The Yemen war: the Saudi-led coalition forces prosecute those accused of violating international humanitarian law


A Yemeni boy receiving treatment in hospital

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About 29 students were killed in a Saudi-led coalition airstrike targeting a bus in Dhahyan in 2018

The Saudi-led Arab Coalition in Yemen said it has begun judicial proceedings against military personnel suspected of violating international humanitarian law.

Colonel Turki al-Maliki, a spokesman for the coalition forces, said that the judgments issued in the cases would be declared “as soon as they acquire the final status.”

United Nations experts said that the coalition may be responsible for committing war crimes in Yemen.

They also expressed concern about the independence of the coalition-formed team to review the alleged violations.

Yemen was destroyed by a worsening conflict in March 2015, when the Houthis took control of a large part of the west of the country, and forced President Abd Rabbuh Mansour Hadi to flee abroad.

Saudi Arabia, the UAE and seven other Arab countries have expressed concern about the rise of the Houthi movement, which is believed to be militarily backed by Iran, and launched a campaign aimed at restoring the Hadi government.

The United Nations has verified the killing of about 7,500 civilians by September 2019, most of which have fallen due to raids by the air coalition, while another monitoring body has estimated the death toll at about 100,000 people, including 12,000 civilians.

The Saudi News Agency said that Al-Maliki, during a press conference held in London on Wednesday, reaffirmed the coalition’s commitment to the provisions and rules of international humanitarian law and the accountability of violators of the rules of engagement and violators of international humanitarian law, if any, according to the laws and regulations of each country in the coalition countries.

He said that the joint leadership of the alliance referred files to the results of investigations related to “the existence of a mistake and a violation of the rules of engagement of the countries concerned,” adding that “the judicial authorities began the trial procedures.”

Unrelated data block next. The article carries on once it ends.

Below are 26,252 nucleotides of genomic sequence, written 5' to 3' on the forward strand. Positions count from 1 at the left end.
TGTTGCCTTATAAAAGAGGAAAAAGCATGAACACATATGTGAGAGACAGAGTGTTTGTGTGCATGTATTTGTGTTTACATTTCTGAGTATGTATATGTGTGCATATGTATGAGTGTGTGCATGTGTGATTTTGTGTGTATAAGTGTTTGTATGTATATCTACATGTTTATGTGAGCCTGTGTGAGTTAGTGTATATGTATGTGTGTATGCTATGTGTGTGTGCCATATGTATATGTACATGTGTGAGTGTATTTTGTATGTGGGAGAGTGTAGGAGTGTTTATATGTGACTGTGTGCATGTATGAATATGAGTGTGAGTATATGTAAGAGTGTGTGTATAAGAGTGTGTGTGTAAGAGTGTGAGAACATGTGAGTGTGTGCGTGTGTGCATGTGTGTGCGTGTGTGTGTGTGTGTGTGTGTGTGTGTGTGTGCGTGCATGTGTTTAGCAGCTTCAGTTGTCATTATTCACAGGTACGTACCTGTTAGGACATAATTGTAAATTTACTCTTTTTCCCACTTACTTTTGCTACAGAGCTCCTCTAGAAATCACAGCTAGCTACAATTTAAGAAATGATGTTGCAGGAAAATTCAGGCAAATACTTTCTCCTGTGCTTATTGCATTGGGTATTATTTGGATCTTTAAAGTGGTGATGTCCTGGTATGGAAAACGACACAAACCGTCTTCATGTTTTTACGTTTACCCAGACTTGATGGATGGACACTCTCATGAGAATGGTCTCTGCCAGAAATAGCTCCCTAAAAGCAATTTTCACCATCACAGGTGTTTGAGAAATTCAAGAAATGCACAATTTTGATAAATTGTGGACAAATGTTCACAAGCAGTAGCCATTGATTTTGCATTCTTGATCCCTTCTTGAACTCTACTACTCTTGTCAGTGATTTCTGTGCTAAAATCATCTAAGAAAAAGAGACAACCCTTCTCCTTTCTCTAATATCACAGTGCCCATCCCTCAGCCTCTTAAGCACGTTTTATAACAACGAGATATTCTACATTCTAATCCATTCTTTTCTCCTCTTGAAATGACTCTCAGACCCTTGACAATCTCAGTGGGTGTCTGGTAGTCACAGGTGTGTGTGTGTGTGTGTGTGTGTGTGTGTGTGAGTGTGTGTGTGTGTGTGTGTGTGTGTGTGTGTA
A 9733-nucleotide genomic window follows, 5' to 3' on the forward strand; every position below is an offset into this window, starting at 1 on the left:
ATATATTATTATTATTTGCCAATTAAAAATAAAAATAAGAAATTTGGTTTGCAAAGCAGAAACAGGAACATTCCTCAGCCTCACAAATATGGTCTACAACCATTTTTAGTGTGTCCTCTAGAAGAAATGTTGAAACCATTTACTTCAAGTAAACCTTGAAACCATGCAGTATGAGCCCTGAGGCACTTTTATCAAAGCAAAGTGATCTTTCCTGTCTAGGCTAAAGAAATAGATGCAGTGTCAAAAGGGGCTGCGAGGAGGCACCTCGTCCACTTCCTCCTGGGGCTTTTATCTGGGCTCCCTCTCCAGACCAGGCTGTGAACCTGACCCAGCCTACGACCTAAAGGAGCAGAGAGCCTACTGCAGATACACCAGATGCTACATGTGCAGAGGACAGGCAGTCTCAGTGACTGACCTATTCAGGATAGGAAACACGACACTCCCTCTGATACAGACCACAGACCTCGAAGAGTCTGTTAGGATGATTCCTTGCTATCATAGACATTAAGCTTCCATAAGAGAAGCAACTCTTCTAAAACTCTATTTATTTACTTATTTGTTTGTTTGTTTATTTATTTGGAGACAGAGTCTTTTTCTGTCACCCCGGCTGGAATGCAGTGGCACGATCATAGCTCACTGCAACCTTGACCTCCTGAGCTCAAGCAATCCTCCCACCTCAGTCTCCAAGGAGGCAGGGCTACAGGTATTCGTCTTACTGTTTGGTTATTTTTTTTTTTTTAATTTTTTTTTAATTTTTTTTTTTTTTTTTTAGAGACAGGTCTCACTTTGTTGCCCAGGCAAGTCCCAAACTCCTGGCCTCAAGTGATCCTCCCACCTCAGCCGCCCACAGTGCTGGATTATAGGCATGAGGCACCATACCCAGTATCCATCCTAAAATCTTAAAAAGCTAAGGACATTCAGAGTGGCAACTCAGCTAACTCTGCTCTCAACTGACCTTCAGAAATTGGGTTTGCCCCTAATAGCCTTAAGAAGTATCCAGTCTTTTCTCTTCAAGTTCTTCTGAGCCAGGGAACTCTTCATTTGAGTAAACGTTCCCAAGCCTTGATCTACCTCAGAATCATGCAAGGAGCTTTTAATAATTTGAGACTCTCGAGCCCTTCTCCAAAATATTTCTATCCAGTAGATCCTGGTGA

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An air strike on Abs rural hospital in 2016 killed 19 people

The report of the Saudi News Agency did not mention any of these incidents, but the Guardian newspaper stated that an air force was facing military trials due to three attacks, namely:

– August 2016 air strike on Abs rural hospital, killing 19 people.

– An April 2018 air strike on a wedding in “Bani Qais” that killed 20 people.

– An airstrike in August 2018 on a bus in “Dhahyan,” killing about 29 children.

Last September, the United Nations team of experts on Yemen announced that it had good reasons to believe that members of the Saudi-led coalition and pro-government Yemeni forces had committed acts that amounted to war crimes, including:

Attacks that use indirect fire weapons and small arms fire in violation of the principle of distinction.

Air strikes in violation of the principles of distinction, proportionality and precaution.

– murder, torture, cruel or inhuman treatment, rape, assault on personal dignity, denial of a fair trial, and the recruitment of children under the age of 15 or their use to participate actively in hostilities.

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The Saudi-led coalition insists on its commitment to international humanitarian law

The report also accused the Houthi rebels of acts that may amount to war crimes, including direct attacks on civilians and indiscriminate attacks, as well as killings, torture, hostage taking, and the recruitment of children.

The UN Panel of Experts on Yemen said that the coalition’s Joint Incident Assessment Team, chosen by Saudi Arabia to review the alleged violations, raises “concerns about the integrity of its investigations, the accuracy of its analysis, its results, and its credibility.”

The Panel of Experts added that the assessment of the Coalition joint team on the targeting process was “particularly worrisome, as it indicates that an attack on a military target is legal, regardless of civilian casualties, and therefore ignores the principle of proportionality”.

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